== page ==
Section 1681i(a) – Credit Reporting Agencies (CRAs)
Section 1681i(a) of the FCRA addresses the responsibilities of CRAs to conduct a reasonable investigation when a consumer disputes information on their credit report.
If the credit denial occurred before the investigation was completed and was directly related to inaccurate information on the credit report, a claim under 1681i(a) might be challenging. The section primarily deals with the obligations of CRAs to investigate and correct inaccuracies after they have been disputed, not necessarily with their liability for harm occurring before a dispute is raised. However, you may still be able to pursue injury
Section 1681s-2(b) – Furnishers of Information
Section 1681s-2(b) outlines the duties of furnishers to investigate and correct information after receiving notice of a dispute from a CRA.
If a consumer disputes inaccurate information that led to a credit denial, and the furnisher fails to properly investigate and correct the information in accordance with this section, there might be a basis for a claim. However, if the denial occurred before the dispute was raised, proving causation and damages might be more complex.
- Causation: Establishing a clear causal link between the credit denial and a violation of these specific provisions could be the key challenge. The denial occurred before the dispute process, so linking it directly to the actions (or failures) of the CRAs or furnishers during the investigation might be complex.
- Other Provisions: Other sections of the FCRA or related state laws might provide a more appropriate basis for a claim, depending on the specific facts of the situation.
Given the scenario you’ve described, where a credit denial occurred before the completion of the dispute investigation by the credit reporting agencies (CRAs) and the furnisher, you might consider pursuing claims under the following sections of the FCRA:
Section 1681e(b) – Reasonable Procedures
This section requires CRAs to follow reasonable procedures to ensure maximum possible accuracy of the information concerning the individual about whom the report relates.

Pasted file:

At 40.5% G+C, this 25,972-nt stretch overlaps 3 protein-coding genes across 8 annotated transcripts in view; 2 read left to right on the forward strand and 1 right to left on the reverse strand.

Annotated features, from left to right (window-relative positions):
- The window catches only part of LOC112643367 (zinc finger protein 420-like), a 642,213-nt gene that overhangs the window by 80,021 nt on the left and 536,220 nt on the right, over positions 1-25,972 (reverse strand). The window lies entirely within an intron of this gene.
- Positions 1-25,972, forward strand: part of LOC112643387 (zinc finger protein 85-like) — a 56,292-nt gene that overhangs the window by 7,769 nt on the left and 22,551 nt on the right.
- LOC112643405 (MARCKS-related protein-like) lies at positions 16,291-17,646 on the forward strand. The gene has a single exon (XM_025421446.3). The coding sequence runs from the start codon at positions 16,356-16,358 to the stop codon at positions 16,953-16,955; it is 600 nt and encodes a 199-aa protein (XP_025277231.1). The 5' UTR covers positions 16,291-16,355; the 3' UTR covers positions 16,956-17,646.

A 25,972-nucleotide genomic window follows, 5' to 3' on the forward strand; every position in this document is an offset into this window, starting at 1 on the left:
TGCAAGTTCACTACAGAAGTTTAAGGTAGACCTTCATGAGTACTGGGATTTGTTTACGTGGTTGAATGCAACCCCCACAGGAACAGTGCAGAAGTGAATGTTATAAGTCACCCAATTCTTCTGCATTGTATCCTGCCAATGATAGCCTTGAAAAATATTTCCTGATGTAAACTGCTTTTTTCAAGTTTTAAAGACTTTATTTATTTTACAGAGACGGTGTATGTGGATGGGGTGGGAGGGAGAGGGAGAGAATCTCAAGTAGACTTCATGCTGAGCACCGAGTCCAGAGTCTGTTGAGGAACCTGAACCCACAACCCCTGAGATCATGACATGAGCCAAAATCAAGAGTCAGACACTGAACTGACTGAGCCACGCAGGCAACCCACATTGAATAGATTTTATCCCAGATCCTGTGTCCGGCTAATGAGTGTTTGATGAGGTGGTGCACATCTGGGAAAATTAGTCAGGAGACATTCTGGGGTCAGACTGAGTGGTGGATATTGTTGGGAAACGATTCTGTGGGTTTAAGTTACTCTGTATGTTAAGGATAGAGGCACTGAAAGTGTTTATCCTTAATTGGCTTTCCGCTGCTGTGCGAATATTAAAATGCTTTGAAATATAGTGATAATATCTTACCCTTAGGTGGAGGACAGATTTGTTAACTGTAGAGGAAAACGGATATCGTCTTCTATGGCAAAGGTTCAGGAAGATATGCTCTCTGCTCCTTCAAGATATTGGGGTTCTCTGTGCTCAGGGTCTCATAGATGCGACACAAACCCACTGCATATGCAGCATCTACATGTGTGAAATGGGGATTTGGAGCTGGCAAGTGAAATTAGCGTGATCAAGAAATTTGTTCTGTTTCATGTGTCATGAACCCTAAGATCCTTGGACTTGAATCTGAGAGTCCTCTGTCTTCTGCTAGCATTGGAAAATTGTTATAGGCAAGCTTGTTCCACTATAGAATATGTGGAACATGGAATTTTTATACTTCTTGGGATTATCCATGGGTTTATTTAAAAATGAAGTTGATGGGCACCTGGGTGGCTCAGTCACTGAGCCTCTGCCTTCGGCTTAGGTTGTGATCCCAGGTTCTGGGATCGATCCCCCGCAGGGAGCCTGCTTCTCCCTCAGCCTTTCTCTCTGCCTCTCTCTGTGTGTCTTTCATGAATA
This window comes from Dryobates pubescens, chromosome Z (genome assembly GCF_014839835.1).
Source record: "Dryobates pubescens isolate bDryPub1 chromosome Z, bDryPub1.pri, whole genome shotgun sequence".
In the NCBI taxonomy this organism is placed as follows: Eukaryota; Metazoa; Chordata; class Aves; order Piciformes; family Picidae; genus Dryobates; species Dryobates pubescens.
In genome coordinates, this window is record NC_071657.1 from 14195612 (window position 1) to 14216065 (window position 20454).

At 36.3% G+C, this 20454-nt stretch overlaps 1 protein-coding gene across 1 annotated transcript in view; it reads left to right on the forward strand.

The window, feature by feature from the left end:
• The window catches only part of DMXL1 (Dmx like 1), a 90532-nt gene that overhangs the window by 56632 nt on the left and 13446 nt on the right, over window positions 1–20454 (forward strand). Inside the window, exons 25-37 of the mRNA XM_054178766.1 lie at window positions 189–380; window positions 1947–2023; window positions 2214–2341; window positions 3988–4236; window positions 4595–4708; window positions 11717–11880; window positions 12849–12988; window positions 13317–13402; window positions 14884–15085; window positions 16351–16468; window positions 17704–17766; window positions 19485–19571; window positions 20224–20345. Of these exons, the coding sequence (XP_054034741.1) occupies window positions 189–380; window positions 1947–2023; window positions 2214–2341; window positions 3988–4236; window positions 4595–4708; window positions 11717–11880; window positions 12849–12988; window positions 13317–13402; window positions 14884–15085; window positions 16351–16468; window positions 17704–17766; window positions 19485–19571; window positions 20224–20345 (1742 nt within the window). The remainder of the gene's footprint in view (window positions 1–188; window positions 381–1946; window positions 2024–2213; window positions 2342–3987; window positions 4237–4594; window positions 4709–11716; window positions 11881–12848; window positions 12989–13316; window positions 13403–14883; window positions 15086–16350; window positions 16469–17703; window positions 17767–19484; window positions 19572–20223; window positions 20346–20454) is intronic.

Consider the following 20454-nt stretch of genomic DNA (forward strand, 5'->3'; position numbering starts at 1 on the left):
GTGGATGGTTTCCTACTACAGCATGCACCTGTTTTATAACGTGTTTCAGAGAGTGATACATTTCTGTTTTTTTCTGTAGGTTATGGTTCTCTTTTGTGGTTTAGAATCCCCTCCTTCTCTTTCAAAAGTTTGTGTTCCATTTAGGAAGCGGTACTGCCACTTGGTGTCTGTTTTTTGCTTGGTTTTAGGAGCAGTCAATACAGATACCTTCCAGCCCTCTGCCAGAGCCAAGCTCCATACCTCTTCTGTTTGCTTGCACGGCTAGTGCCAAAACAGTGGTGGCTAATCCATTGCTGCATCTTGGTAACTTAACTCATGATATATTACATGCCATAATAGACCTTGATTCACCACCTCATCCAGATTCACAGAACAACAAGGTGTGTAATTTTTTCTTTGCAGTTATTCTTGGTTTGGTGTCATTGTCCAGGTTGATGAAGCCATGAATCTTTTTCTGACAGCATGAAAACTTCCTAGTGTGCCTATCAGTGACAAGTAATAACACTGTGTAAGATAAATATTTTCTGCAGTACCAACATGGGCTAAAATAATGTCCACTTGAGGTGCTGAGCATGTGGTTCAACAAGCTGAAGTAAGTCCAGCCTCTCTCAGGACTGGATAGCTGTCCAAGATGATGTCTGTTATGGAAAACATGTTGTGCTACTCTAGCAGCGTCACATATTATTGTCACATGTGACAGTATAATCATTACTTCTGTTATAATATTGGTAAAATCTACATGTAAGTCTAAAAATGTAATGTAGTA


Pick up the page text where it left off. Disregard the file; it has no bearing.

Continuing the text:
- Actual Damages: You could seek actual damages if you can demonstrate that the CRA’s failure to follow reasonable procedures led to the credit denial.
- Punitive Damages: In the case of willful noncompliance, you may also pursue punitive damages.
Section 1681s-2(a) – Responsibilities of Furnishers
This section imposes duties on furnishers to provide accurate information.
- Actual Damages: If you can demonstrate that the furnisher knowingly provided inaccurate information that led to the credit denial, actual damages may be recoverable.
Section 1681n and 1681o – Willful and Negligent Noncompliance
These sections provide for the recovery of damages for willful or negligent noncompliance with any requirement imposed under the FCRA.
- Actual Damages: Includes any out-of-pocket losses, emotional distress, or other harm directly resulting from the violation.
- Statutory Damages: For willful violations, you could seek statutory damages.
- Punitive Damages: May be available in the case of a willful violation.
- Attorney’s Fees: If successful, you may be able to recover attorney’s fees and costs under these provisions.
Your strategy might involve focusing on the conduct of both the CRAs and the furnisher leading up to the credit denial, rather than their actions during the dispute investigation. Proving a direct causal link between the violations and the credit denial will be essential, and you’ll likely need to gather evidence to demonstrate that the reporting was inaccurate and that the inaccuracies were a direct cause of the credit denial.
While it might be possible to bring a claim under these sections of the FCRA, the specific circumstances you described (credit denial occurring before the completion of the dispute investigation) may make it challenging. The case would likely require a detailed analysis of the facts, the timing, and the conduct of both the CRAs and the furnishers. Consulting relevant case law and perhaps seeking expert opinions or engaging in discovery to uncover more details about the parties’ conduct might be necessary steps in building a viable claim.